Latest news from The Finnish museum of natural history
The Distributed System of Scientific Collections (DiSSCo) is a new world-class Research Infrastructure (RI) for natural science collections. Dr.
Scientists warn humanity about worldwide insect decline, and suggest ways to recognise and avert its consequences
Insect declines and extinctions are accelerating in many parts of the world. With this comes the disappearance of irreplaceable services to humans, the consequences of which are unpredictable. A group of scientists from across the globe has united to warn humanity of such dangers.
Photos taken by Konsta Punkka tell about climate change research – Exhibition open untill 15th of March
Is it possible to make an impact through photographs? Yes it is, answers Konsta Punkka, an well-known nature and wildlife photographer, who uses his skills for communicating about climate change.
The Natural History Museum will be closed from Monday to Friday 13–17.1.2020 due to maintenance work. We apologise for the inconvenience.
The #ICOScapes Photo Exhibition highlights unique environments where scientists work at ICOS greenhouse gas measurement stations. The photographs were taken by internationally celebrated photographer Konsta Punkka. The Photo Exhibition is open at the Natural History Museum from 23rd January to 15th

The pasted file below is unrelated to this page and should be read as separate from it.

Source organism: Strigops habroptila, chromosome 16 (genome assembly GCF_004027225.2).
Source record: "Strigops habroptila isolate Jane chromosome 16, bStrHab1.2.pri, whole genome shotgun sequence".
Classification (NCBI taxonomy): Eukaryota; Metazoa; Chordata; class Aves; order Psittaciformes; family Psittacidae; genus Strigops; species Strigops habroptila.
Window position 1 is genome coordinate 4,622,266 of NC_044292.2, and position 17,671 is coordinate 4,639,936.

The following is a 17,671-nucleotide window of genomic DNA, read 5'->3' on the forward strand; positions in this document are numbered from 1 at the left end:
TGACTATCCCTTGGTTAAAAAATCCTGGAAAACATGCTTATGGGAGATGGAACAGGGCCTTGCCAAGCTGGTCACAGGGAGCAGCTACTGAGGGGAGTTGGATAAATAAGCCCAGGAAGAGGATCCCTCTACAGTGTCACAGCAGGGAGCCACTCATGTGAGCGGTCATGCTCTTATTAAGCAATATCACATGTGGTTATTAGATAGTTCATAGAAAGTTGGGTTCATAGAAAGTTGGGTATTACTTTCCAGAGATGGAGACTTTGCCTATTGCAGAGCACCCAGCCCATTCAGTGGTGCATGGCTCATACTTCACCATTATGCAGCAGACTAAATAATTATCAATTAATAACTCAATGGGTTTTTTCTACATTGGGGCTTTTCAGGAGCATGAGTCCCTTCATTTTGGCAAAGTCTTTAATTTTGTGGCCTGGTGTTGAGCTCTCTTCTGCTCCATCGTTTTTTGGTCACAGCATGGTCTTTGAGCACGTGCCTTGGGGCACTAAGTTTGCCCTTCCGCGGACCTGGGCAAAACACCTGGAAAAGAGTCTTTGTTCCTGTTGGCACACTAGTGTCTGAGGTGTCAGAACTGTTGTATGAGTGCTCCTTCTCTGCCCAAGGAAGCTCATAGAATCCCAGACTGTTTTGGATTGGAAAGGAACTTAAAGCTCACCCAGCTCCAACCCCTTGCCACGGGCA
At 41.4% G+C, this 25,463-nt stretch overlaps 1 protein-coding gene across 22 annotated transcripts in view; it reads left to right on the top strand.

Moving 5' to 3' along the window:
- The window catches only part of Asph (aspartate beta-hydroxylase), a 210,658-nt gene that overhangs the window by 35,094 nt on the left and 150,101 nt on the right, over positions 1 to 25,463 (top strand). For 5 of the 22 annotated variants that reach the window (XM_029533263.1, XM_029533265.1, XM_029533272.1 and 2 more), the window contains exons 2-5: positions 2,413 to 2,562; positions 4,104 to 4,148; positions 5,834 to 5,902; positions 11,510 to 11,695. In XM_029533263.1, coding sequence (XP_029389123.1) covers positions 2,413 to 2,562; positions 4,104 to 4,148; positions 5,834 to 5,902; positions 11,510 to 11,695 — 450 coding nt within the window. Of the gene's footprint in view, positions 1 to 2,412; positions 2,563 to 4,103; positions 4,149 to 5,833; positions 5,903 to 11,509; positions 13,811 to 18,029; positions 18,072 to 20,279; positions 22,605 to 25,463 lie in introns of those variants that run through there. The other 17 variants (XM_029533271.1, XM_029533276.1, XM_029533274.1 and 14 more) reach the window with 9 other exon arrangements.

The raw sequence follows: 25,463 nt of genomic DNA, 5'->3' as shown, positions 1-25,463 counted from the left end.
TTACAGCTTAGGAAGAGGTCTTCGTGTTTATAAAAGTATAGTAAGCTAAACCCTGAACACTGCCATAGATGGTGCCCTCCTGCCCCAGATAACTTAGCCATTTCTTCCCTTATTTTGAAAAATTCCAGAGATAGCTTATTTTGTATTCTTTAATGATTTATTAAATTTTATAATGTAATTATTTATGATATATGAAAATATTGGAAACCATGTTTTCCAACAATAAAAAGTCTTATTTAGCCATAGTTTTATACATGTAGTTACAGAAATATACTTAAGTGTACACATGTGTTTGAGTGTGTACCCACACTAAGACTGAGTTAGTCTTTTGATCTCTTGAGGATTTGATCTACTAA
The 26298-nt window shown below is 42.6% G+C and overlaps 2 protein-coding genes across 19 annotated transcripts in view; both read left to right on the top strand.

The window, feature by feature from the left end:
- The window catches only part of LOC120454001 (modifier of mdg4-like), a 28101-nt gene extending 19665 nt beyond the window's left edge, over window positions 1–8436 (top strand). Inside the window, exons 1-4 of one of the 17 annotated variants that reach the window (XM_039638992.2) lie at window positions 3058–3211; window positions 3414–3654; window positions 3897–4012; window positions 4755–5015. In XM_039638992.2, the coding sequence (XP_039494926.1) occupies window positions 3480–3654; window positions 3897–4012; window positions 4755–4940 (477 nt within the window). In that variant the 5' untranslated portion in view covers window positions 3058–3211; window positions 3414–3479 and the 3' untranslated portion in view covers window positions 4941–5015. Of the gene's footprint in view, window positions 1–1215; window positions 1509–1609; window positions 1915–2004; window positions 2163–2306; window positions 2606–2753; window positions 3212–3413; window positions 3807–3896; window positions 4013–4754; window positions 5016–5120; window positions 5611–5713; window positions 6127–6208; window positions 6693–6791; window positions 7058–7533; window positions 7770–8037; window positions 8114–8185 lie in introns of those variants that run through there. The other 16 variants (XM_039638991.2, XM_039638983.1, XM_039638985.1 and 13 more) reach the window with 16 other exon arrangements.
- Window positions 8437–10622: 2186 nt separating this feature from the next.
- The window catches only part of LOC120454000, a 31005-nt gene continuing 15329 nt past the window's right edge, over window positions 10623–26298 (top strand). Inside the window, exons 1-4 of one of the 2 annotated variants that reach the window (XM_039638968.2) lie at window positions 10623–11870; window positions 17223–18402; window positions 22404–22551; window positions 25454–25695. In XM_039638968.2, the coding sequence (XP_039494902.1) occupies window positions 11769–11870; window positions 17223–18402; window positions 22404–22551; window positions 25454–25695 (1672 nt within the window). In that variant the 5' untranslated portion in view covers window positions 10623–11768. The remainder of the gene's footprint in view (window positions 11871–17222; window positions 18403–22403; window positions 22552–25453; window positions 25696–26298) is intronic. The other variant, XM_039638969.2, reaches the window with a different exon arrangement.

The Finnish Museum of Natural History was recognised for its extensive long-term work for open science. The first University of Helsinki Open Science Award was granted in 2017.
Architecture, recycling and fungus cultivation are not inventions exclusive to humans! Termites living in Africa and South Asia have been advancing those innovations successfully for more than 30 million years.
Significant insect collection from Academician Hanski donated to the Finnish Museum of Natural History
Ilkka Hanski’s insect collection includes 13,423 pinned individuals from 343 species of little-known beetles and flies from Madagascar, Borneo, Sulawesi, Sumatra as well as parts of the African continent and South America.
Isolation, extreme weather, and the possible arrival of humans may have killed off the holocene herbivores just 4,000 years ago.
A group of geochemists from Finland and Mozambique suggests they have found the smoking gun in the Karoo magma province.